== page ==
Coco Chanel, fashion's grand dame (and unexpected branding guru) once said, “In order to be irreplaceable one must always be different”. It's simple – finding and delivering a clear point of difference is essential to commercial success. In the long term, great brands aren't built by fitting in with the competition.
So you've carved out a unique position in the market, found your target audience, understood their needs and worked out how to get them excited about your brand. Lucky you. But what next?
Branding convention says you should define and create a differentiated brand experience. Put a promise at the heart of your organisation and articulate it every time you interact with your customers – delivering it through product, service, experience, communications, culture and so on. In other words, be ‘consistently different'.
But, commercial reality says you should prioritise investment – resources don't grow on trees. Do you really need to spend your time and money on being distinct across the board?
Where to focus?
Google, arguably one of the biggest brands in the world, forged its fame through focusing on the distinctive qualities that define their products. From the intuitive mastery of its search to innovations in Street View, self-driving cars and wifi balloons for Project Loon, Google invests mammoth amounts in driving brand perception through product development. With these ‘moonshots', they prove their position as innovators who aren't afraid of a doing something different.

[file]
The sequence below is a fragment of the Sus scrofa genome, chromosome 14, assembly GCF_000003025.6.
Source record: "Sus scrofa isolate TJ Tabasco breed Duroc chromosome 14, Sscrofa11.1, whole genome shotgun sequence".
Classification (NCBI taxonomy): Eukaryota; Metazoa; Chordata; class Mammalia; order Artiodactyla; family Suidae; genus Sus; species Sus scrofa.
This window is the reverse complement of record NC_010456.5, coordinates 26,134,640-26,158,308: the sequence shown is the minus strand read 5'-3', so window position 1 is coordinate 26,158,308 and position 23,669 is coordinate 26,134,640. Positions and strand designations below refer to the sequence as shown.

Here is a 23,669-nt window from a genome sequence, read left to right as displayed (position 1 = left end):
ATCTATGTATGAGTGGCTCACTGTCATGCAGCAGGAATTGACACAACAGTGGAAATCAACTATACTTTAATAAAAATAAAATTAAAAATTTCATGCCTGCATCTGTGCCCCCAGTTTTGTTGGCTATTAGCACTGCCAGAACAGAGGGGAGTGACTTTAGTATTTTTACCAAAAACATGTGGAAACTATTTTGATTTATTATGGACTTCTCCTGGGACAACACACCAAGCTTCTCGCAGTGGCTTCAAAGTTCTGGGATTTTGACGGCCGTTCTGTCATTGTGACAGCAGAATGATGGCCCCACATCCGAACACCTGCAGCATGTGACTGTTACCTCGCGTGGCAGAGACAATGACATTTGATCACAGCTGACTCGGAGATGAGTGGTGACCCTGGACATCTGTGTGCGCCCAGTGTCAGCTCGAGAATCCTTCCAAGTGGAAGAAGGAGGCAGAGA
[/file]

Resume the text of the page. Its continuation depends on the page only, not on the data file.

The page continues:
If you aren't a tech behemoth with catering budgets the size of Caribbean nation's GDPs then you'll probably be restricted to building your differentiation only where it'll make a real, tangible impact on your bottom line – this might just come down to how, not what you deliver.
Take Easyjet – belying its name, it isn't easy to make your product stand out in the world of budget airlines. Stripped-back, low-cost air travel doesn't provide many options beyond a slightly nicer microwave meal. But by tackling consumer's frustrations head on, Easyjet's recent transition from ‘cheap' to ‘cheap and cheerful' has been delivered, (pictured) creating a relevant and distinct brand experience.
By focusing on a differentiated service (including the re-introduction of allocated seats), and backing it up with effective communications, the results have been clear to see (profits and passenger numbers are up and in 2013 Easyjet's share price doubled in value). Best of all, it's managed the unthinkable and caused Ryanair to follow suit in attempting to be more ‘friendly'.
Use resources wisely
Proving your brand promise doesn't have to mean being ‘consistently different' in everything you do. It makes commercial sense to drive distinction only in the areas where your brand can make the biggest impact.
Take a lesson from some of the biggest and most successful brands in the world. First and foremost, Coca-Cola has created its distinction through communication, IBM through product, Virgin through service experience and Zappos through culture.
It comes down to business – allocating resources effectively by having a clear understanding of the role your brand can play in its commercial challenge. It pays to be smart about knowing where, and how, you can be truly different in your market.
Unless, of course, your budget is the size of Martinique's GDP. In which case please get in touch.